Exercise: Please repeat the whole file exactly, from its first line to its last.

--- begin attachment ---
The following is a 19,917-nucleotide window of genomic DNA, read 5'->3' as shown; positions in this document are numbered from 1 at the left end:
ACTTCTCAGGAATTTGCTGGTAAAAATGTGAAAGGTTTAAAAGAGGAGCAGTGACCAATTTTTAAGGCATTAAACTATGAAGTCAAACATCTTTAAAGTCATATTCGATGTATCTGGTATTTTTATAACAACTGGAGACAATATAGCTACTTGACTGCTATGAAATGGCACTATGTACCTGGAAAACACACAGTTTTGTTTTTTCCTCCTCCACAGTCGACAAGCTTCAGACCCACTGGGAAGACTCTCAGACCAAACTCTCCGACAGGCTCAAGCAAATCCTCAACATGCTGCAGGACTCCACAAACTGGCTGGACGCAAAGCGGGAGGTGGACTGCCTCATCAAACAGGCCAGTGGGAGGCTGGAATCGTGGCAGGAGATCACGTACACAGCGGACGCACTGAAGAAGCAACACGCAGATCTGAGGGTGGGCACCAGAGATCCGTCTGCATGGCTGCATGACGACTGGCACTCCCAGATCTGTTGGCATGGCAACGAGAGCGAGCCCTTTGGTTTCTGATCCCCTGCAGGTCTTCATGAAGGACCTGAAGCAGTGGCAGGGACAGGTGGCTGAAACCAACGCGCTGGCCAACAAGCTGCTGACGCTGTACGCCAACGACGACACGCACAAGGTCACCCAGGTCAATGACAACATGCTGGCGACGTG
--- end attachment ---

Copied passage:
The following is a 19,917-nucleotide window of genomic DNA, read 5'->3' as shown; positions in this document are numbered from 1 at the left end:
ACTTCTCAGGAATTTGCTGGTAAAAATGTGAAAGGTTTAAAAGAGGAGCAGTGACCAATTTTTAAGGCATTAAACTATGAAGTCAAACATCTTTAAAGTCATATTCGATGTATCTGGTATTTTTATAACAACTGGAGACAATATAGCTACTTGACTGCTATGAAATGGCACTATGTACCTGGAAAACACACAGTTTTGTTTTTTCCTCCTCCACAGTCGACAAGCTTCAGACCCACTGGGAAGACTCTCAGACCAAACTCTCCGACAGGCTCAAGCAAATCCTCAACATGCTGCAGGACTCCACAAACTGGCTGGACGCAAAGCGGGAGGTGGACTGCCTCATCAAACAGGCCAGTGGGAGGCTGGAATCGTGGCAGGAGATCACGTACACAGCGGACGCACTGAAGAAGCAACACGCAGATCTGAGGGTGGGCACCAGAGATCCGTCTGCATGGCTGCATGACGACTGGCACTCCCAGATCTGTTGGCATGGCAACGAGAGCGAGCCCTTTGGTTTCTGATCCCCTGCAGGTCTTCATGAAGGACCTGAAGCAGTGGCAGGGACAGGTGGCTGAAACCAACGCGCTGGCCAACAAGCTGCTGACGCTGTACGCCAACGACGACACGCACAAGGTCACCCAGGTCAATGACAACATGCTGGCGACGTG